When it comes to hosting a Super Bowl party, it would be wise to keep portions small and offer lower-fat or lower-calorie options for those guests struggling to maintain their weight. (Photo courtesy Google Images)

When it comes to hosting a Super Bowl party, it would be wise to keep portions small and offer lower-fat or lower-calorie options for those guests struggling to maintain their weight. (Photo courtesy Google Images)

I grew up in a household where there was always a sports game on the TV, and for our Super Bowl parties we pulled out all the stops. Specific dishes, family recipes and themed meals were prepared for all to enjoy, just as if it was another holiday gathering. Depending on the weather we either did a barbecue with chicken and tri-tip or a one-pot dish like chili. Finger-licking finger foods and appetizers were always available.
The American Institute of Food Distribution says that Super Bowl Sunday is the second largest day for food consumption, just behind Thanksgiving. All those fatty finger foods, rich dips and starchy chips can pose a serious challenge for those who may have set New Year’s resolutions to try to eat healthier and become more active. Most of my clients have been working diligently over the past few weeks to make change and stick with it, and the Super Bowl is usually the first significant hurdle they face in the new year.
Because it’s so easy to sit glued to the TV watching the game or the multi-million dollar commercials, I’ve compiled a few helpful tips to balance your Super Bowl party with tasty but healthy options or ideas to help you stick to your New Year’s resolution when attending such festivities.
• Set up a buffet table.
It’s tempting to just plop finger foods and chips and dips on the coffee table in front of your guests. This can lead to mindless eating, spills, and the potential for double dipping. Set up the buffet table in another room; maybe the adjacent dining room. That way guests can take a clean plate and napkin, serve themselves a small portion, and return to their seat.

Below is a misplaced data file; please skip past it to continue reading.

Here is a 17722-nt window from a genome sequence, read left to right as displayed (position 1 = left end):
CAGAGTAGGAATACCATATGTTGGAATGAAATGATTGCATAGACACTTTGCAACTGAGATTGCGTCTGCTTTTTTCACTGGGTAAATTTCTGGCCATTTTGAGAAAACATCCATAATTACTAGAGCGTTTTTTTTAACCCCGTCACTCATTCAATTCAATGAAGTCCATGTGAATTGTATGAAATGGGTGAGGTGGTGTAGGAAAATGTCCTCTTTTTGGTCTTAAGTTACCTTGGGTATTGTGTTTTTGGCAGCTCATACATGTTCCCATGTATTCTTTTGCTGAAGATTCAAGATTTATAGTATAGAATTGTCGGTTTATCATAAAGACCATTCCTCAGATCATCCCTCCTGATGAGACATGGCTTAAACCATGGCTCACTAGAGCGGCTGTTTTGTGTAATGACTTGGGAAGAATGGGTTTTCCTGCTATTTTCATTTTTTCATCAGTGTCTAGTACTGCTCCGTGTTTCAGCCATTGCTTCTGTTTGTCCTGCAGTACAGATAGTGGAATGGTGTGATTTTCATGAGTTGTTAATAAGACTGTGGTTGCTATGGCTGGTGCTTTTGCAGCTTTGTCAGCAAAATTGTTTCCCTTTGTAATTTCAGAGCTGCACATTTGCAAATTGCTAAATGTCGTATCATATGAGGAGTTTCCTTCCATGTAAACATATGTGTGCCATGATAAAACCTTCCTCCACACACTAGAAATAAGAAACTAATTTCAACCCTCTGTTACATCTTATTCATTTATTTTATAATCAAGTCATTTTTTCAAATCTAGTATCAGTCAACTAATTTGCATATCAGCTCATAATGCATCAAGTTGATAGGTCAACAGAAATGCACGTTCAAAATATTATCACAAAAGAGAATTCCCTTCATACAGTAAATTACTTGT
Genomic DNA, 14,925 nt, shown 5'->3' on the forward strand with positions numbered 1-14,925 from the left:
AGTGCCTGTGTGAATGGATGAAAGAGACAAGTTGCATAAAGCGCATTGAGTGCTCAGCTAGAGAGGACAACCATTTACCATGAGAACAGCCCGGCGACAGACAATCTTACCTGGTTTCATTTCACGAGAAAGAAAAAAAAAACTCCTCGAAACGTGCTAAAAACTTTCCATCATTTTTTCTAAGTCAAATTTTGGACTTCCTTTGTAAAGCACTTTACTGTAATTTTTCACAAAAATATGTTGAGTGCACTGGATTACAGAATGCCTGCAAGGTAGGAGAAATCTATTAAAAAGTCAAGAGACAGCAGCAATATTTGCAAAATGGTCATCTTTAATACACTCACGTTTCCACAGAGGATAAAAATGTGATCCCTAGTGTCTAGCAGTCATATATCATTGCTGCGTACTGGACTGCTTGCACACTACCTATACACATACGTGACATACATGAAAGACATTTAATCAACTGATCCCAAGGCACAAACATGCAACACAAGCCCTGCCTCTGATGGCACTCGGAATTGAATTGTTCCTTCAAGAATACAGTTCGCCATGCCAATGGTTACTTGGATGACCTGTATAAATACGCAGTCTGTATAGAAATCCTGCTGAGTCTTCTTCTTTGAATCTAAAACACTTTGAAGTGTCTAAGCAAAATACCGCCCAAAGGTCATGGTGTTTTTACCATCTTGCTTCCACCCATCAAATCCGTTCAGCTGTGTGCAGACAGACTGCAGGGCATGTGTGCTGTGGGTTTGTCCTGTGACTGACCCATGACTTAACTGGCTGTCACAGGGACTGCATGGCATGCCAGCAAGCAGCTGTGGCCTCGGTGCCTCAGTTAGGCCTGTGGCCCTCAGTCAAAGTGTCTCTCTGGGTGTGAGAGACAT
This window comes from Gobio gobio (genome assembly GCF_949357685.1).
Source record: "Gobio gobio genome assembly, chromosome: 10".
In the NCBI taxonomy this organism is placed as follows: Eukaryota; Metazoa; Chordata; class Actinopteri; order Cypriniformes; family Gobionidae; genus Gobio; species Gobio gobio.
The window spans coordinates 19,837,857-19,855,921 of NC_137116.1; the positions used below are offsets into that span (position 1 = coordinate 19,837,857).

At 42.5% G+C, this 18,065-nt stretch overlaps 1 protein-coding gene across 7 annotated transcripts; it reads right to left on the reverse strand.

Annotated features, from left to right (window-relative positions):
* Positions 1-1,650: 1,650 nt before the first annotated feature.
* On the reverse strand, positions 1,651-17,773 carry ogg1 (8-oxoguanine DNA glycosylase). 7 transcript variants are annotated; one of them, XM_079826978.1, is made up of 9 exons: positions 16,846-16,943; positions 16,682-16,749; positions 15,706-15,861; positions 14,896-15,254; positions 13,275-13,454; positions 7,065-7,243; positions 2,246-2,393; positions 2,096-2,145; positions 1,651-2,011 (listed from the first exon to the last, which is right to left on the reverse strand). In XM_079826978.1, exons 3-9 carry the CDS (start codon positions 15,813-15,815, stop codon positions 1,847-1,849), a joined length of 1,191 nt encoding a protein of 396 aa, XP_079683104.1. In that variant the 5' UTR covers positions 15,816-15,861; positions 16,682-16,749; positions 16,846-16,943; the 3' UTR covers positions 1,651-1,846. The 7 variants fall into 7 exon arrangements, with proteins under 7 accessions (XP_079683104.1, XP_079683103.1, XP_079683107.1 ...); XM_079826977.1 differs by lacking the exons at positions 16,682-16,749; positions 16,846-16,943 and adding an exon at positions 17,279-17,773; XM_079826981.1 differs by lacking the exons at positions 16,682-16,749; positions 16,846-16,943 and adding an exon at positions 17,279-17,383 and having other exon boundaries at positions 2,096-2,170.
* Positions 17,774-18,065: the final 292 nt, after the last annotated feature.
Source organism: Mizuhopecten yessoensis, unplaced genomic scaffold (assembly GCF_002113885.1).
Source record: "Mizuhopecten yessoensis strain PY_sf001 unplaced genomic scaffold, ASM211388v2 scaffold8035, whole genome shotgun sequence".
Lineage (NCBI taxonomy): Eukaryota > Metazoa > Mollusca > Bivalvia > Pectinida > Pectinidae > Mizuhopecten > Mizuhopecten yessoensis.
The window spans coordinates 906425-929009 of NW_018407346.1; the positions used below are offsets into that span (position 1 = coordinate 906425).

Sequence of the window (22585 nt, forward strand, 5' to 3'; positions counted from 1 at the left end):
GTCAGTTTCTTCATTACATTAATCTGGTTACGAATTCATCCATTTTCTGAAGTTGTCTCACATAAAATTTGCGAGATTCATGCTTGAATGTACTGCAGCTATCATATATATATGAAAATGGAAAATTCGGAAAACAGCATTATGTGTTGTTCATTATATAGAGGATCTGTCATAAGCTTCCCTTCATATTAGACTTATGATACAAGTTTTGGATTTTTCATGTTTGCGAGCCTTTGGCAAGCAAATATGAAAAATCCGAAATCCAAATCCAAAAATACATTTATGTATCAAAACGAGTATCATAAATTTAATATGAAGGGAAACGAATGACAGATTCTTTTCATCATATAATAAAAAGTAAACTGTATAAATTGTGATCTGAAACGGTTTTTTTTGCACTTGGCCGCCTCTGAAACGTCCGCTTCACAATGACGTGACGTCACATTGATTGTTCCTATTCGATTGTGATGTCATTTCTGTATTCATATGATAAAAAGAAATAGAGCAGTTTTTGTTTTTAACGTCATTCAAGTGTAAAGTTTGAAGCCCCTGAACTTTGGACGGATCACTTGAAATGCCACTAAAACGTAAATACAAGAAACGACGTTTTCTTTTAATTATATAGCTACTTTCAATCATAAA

• Offer lower fat or lower calorie options for your guests.
If you’re having a barbecue, cook chicken breasts or lean chicken or turkey sausages with the higher fat meats such as hamburgers or ribs. If you opt for a one-pot dish or casserole like lasagna, make sure you have a lighter hot dish too. Always offer a tossed salad with a protein like a Chinese chicken salad that can be plated as a side dish or chosen as a guest’s main course.
• Always include a vegetable and fruit platter.
Not only are these easy to prepare or purchase, they are a simple alternative for yourself and your guests who are trying to cut calories and fat. Raw veggies can be paired with a non-cream based dip such as hummus or an eggplant baba ghanoush or a low-fat sour cream or Greek yogurt dip like my favorite spinach dip I presented in my December column. Fresh fruit can be a dessert alternative for those trying to watch their sugar intake.
• Keep portion sizes small.
Because you will be providing many courses over an extended period of time, prepare appetizer-size portions. Cut meat and casseroles, like lasagna, in half-size servings so you or your guests can sample a couple dishes or one main dish and one or two side dishes.  Also, purchase lunch-size plates for the main spread and appetizer plates for lighter bites and desserts.
• Make available light games for half time.
If you have the room, keep a few footballs or Frisbees around for your guests to toss back and forth so they can get off the couch and digest. Thirty minutes of activity from playing catch doesn’t burn a lot of calories (only 85 calories for a 150-pound person), but throwing the ball rapidly or over long distances can build arm and chest muscles. Plus, it gets you and your guests moving and moving away from food.
Whether you’re watching the Super Bowl or Puppy Bowl come Feb. 3, enjoy your time socializing with friends and family, and feel confident you are offering a well-balanced and healthful spread for your guests. To help, try my version of a winter chili.

The Better Option Winter Chili    
Servings: 6

1 16 oz. package peeled and cubed butternut squash
1/2 pound 7% lean ground sirloin
1/2  pound 7% lean ground turkey
1 medium green bell pepper, diced
1 medium yellow onion, diced
3 ribs celery, diced
2 (14.5 oz.) cans chopped or stewed tomatoes
3/4 tsp. ground cumin
3/4 tsp. chili powder (optional Chili Kit with chili seasoning blend)
1 (16 oz.) can kidney beans, rinsed and drained
1 tsp. fresh garlic, minced
Brown meat with onions, garlic, celery and bell pepper in large chili pot. Add squash, tomatoes and seasoning; bring to a boil. Cover, reduce heat and simmer for one hour or until squash is tender. Add kidney beans during last 15 minutes of cooking.
Per Serving: Calories: 220, Fat: 5g (8% of daily value), Sat fat: 1.5g (8% of DV), Protein: 17g, Carbohydrates: 27g (9% of DV), Fiber: 5g (20% of DV), Cholesterol: 50mg (17% of DV); Sodium: 450mg  (19% of DV)

Lori Salerno, M.S., R.D., C.P.T. is a registered dietitian and certified personal trainer who provides medical nutrition therapy to groups and individuals in Santa Monica and recipe and menu analysis for restaurants nationwide. Learn more at  www.eatwelldailynutrition.com

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